FACT SHEET: Visit of President Perez Molina of Guatemala, President Hernandez of Honduras, and President Sanchez Ceren of El Salvador
On July 25, the President and Vice President hosted Presidents Otto Perez Molina of Guatemala, Juan Orlando Hernandez of Honduras, and Salvador Sanchez Ceren of El Salvador to discuss how the United States and Central American governments are cooperating to disrupt smuggling organizations and promote safe, legal, and orderly migration. The leaders discussed how we can work together with other members of the international community to accelerate development, economic growth, and security improvements in the region and address the systemic factors that are causing Central American citizens to undertake the dangerous journey to the United States.
Unaccompanied Migrant Children
The Administration remains greatly concerned by the numbers of unaccompanied children who are crossing into the United States. These children are some of the most vulnerable, and many become victims of violent crime, gang recruitment, exploitation, or sexual abuse along the dangerous journey. This is a humanitarian matter and our first priority is to make sure these children are housed, fed, and receive any necessary medical treatment. We will also enforce U.S. immigration laws and the most effective way to deter the use of these dangerous human smuggling routes is to repatriate those who have crossed the border recently and have no relief from removal. We have made clear that migrant children and adults arriving with their children are not eligible to benefit from the passage of immigration reform legislation or from the Deferred Action for Childhood Arrivals (DACA) process. The Department of Justice (DOJ) and Department of Homeland Security are enhancing enforcement and removal activities. DOJ is deploying additional immigration judges to increase capacity to process the cases of recent undocumented entrants, and to handle immigration court hearings as efficiently as possible while ensuring due process to safely return unlawful migrants to their home countries more quickly.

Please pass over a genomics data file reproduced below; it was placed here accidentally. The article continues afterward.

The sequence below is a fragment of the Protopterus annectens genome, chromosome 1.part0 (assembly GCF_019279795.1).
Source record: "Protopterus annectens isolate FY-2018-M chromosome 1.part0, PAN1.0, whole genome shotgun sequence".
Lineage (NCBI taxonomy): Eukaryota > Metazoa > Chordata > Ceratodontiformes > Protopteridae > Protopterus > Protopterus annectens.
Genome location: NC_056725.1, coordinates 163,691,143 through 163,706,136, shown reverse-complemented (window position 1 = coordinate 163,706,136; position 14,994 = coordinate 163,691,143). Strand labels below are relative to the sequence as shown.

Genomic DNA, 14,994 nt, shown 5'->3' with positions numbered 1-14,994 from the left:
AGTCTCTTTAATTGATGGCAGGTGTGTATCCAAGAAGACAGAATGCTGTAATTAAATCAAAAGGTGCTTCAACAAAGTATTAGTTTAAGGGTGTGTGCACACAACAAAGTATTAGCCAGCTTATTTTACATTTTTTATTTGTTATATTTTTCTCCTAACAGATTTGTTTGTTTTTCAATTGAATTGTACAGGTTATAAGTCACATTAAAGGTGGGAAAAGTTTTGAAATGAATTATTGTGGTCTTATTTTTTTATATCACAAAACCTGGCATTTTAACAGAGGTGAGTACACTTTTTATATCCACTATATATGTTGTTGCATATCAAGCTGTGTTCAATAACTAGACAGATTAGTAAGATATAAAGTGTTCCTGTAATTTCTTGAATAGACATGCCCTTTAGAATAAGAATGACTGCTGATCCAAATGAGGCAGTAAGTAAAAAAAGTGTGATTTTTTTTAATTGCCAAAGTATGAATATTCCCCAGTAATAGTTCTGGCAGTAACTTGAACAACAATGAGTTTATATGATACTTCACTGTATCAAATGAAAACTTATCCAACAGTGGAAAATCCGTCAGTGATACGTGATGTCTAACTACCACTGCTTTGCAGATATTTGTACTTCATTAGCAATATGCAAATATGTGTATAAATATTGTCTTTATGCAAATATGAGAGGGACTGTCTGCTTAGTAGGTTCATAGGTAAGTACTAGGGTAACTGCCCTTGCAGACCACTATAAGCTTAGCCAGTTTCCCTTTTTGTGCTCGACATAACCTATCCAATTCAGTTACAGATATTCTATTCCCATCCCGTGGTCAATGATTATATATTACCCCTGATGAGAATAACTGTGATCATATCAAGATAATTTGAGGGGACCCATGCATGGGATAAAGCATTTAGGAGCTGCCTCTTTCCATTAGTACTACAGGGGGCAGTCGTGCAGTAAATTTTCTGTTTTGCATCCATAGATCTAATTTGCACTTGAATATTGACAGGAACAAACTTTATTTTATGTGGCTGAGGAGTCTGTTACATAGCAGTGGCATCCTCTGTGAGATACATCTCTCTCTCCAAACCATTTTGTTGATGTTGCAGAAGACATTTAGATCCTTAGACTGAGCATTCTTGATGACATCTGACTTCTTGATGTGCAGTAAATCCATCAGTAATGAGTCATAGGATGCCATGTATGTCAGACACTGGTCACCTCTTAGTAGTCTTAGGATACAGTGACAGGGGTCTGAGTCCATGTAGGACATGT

The Governments of El Salvador, Guatemala, and Honduras have coordinated closely with the United States in responding to increased irregular migration. They have implemented public awareness campaigns on the dangers of irregular migration, increased their consular presence on the border, and strengthened their enforcement efforts against smuggling organizations. In addition, the United States is working in close coordination with each country to ensure the safe, orderly, and dignified return of their citizens and to ensure adequate repatriation and reintegration resources in each country. The United States is also providing $9.6 million in additional resources to support and expand repatriation center capacity and to provide training to immigration officials on migrant care and to increase the capacity of these governments and non-governmental organizations to provide expanded services to returned migrants.
Commitment to Central America’s Security and Development
Guatemala, Honduras, and El Salvador face very complex challenges that have contributed to the recent increase in individuals emigrating from their home countries, including high levels of violent crime, poverty, and lack of opportunities. The United States recognizes these serious challenges and is committed to promoting the evolution of a Central America that is prosperous, democratic, and secure. We continue to operate robust programs to support our Central American partners providing $161.5 million this year for Central America Regional Security Initiative programs that are important to enabling Central American countries to respond to pressing security and governance challenges. The United States also provides almost $130 million in ongoing bilateral assistance to El Salvador, Honduras, and Guatemala for a variety of programs related to health, education, climate change, economic growth, military cooperation, and democracy assistance.
The Administration is working to increase its support for Central America, beginning with $300 million in foreign assistance in the emergency supplemental request sent to Congress. The United States seeks to work with Central America, Mexico, Colombia, multilateral development banks, and other international partners to develop a sustained, well-coordinated plan to address the challenges facing Central America. This effort will require the leadership of Central American governments, in close collaboration with civil society and the private sector to foster broad-based, lasting improvements in social and economic conditions in the region.